I may not say it enough, but for you, I am

Dance Like No One Is Watching

This girl. She dances like no one is watching, she sings like no one is listening (although I think she secretly hopes we all are), and she carries joy in her heart and spreads it wherever she goes.

After several blissful nights of uninterrupted sleep, and just hours before our road trip to VA to visit the cousins, her coughing began. In the grand scheme of things, last night’s breathing battles were pretty minimal. No albuterol needed (until 5AM this morning, that is), no trip to the hospital, no oxygen mask. But a sleepless night is a sleepless night, and a persistent and wheezy cough for a kid with asthma is always a bit unsettling.

Still, this girl jumped out of bed at 5AM, a smile on her face and only one concern: “If I go to Noah and Lily’s and I’m sick there, I will give Noah and Lily my germs.”

I am inspired by her concern for others, her ability to choose joy in the face of her frustrations, and her incredible zest for life.

Her latest catch phrase is, “This is going to be SO great.” This adventure, this Magna-Tile house, this waffle, you name it. Whatever it is, it’s going to be SO great. Especially if Sophie has anything to do with it. We are t-minus two hours from the cousins’ house, albuterol and inhaler in hand, and I can already tell: it’s going to be SO great.

The Miracles of Modern Medicine

The past ten days have been rough. It started last Tuesday night with a midnight trip to the ER, a dose of racemic epinephrine, and a round of steroids. Jack had wandered into our room, gasping for breath, a nasty bout of croup with stridor having developed in the few hours since he’d fallen asleep.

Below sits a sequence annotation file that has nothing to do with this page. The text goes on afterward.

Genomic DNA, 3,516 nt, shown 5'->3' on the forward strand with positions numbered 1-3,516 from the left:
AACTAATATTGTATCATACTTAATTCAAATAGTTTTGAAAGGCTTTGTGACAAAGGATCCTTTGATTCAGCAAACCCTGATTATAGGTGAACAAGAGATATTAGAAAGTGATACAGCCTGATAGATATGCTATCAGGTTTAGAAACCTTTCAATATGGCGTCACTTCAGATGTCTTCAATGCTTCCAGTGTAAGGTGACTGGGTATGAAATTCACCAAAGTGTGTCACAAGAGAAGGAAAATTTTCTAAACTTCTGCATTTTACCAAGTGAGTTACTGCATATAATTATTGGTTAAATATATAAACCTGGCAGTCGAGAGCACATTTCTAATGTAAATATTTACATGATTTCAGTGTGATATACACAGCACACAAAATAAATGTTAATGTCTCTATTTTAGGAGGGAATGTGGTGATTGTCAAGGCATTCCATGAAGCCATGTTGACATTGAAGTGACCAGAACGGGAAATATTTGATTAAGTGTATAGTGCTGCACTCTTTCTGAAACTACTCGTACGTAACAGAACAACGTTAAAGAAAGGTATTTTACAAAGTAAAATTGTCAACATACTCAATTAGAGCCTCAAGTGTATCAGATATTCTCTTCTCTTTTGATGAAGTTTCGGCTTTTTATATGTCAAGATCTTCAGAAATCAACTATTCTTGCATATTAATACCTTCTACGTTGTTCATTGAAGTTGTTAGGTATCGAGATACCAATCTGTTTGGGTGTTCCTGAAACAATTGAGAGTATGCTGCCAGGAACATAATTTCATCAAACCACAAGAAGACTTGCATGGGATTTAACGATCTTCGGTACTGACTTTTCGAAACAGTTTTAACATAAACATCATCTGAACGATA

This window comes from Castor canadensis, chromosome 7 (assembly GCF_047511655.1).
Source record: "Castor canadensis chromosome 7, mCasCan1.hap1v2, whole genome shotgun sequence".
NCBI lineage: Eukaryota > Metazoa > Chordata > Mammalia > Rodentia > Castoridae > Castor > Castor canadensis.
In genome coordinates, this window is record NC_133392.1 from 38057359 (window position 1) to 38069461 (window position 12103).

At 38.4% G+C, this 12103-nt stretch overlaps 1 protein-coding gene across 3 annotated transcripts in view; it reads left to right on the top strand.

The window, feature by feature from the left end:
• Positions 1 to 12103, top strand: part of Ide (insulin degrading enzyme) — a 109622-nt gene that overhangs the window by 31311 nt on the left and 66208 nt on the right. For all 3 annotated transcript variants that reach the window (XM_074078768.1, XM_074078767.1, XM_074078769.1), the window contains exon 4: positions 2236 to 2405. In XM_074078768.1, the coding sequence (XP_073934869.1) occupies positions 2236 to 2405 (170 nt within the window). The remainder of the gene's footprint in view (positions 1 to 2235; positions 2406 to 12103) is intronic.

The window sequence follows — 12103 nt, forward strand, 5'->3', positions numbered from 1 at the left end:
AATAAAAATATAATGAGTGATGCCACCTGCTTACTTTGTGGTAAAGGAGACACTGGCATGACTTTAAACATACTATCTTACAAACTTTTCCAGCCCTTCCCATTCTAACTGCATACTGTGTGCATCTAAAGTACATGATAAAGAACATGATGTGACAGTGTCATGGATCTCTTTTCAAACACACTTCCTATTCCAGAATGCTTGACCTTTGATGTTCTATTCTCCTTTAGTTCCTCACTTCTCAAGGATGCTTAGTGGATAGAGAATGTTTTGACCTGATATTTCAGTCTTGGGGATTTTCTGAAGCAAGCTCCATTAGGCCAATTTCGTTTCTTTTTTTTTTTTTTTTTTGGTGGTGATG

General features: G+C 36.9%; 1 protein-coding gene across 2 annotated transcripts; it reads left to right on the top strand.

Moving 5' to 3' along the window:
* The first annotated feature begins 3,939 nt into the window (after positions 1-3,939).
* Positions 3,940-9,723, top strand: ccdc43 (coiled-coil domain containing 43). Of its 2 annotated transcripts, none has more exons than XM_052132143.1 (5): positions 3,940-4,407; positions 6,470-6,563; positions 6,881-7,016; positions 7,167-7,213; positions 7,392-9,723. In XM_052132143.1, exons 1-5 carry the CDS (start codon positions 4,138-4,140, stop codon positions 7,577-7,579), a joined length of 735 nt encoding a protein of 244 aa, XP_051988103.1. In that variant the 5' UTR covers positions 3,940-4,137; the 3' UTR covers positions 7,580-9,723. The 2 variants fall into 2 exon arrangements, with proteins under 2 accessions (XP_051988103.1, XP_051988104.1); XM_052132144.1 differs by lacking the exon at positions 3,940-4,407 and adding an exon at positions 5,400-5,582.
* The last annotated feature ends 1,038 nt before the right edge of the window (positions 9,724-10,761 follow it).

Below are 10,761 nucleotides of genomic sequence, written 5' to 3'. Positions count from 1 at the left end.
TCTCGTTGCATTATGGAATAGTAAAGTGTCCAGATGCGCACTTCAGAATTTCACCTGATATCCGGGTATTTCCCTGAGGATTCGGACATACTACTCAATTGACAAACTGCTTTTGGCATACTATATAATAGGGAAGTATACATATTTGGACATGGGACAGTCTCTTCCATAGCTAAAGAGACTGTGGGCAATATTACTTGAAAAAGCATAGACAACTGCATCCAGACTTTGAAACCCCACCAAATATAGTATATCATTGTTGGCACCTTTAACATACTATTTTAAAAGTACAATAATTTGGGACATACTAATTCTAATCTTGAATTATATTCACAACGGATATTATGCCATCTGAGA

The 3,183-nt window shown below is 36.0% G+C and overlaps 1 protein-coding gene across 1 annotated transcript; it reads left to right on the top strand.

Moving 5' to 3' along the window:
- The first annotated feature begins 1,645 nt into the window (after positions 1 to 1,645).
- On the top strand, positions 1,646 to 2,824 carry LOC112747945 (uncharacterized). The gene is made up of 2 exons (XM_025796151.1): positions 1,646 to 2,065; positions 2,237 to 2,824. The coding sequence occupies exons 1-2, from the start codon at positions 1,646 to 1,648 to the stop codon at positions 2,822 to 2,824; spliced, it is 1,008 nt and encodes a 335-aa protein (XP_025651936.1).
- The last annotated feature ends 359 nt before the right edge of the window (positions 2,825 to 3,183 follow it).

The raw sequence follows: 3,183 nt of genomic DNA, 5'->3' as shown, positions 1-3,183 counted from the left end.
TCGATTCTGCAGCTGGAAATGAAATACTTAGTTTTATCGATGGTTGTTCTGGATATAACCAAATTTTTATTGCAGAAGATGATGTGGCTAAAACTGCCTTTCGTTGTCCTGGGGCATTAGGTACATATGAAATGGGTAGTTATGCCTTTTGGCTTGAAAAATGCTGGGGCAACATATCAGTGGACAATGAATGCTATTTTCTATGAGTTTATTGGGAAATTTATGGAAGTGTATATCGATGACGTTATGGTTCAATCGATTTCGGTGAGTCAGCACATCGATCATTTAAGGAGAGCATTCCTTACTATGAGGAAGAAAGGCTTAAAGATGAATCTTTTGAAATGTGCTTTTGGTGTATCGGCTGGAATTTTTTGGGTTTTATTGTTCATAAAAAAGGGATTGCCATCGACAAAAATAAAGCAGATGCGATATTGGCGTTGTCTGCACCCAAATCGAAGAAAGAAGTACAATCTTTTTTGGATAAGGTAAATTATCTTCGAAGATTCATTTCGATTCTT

By Monday, we’d added a trip to Urgent Care plus four rapid strep tests (all negative, thank goodness!), and one pretty sick mama.

Wednesday brought with it three fevers (and no school), and one sleepless night for Sophie, Mom, and Dad. By Thursday, I’d lost my voice (and pretty much all of my energy), and we rounded out the day with a trip to the pediatrician to rule out strep (again) and an ear infection.

There is still a lot of snot and a lot of coughing in our household, and not a lot of sleep. The fevers keep coming and going, and I don’t think anyone has eaten a square meal in over a week.

BUT (and this is a VERY big but), if coughs, and colds, and fevers, and runny noses, and yes, even a trip to the ER for croup is our worst week…then I cannot help but count us all very lucky.

Our road to parenthood was not an easy one. The before, during, and after of my pregnancy involved a lot of doctors, a lot of medicine, and a lot of hope. The photos below are a constant reminder of how far these little people have come, and the fact that their little bodies are strong enough to fend off these viruses makes me one very grateful mama.

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On the top left there is Henry, still eleven weeks before a baby is supposed to be out in this world on his own, barely two pounds, and working to breathe with a collapsed lung.

And then there’s Jack, working hard just to open his eyes a few days after being born.

And finally Sophie. Rocking her shades from the from her phototherapy treatment for jaundice.

It would be days before we held Henry, weeks before the three of them were reunited with each other, and months before they came home.

So I’ll take the sniffles, the sleepless nights, and the multiple trips to the doctor if it means I get to have these three happy humans in my arms, at home, every night. It was a long time coming, and I am just so very grateful that they are here.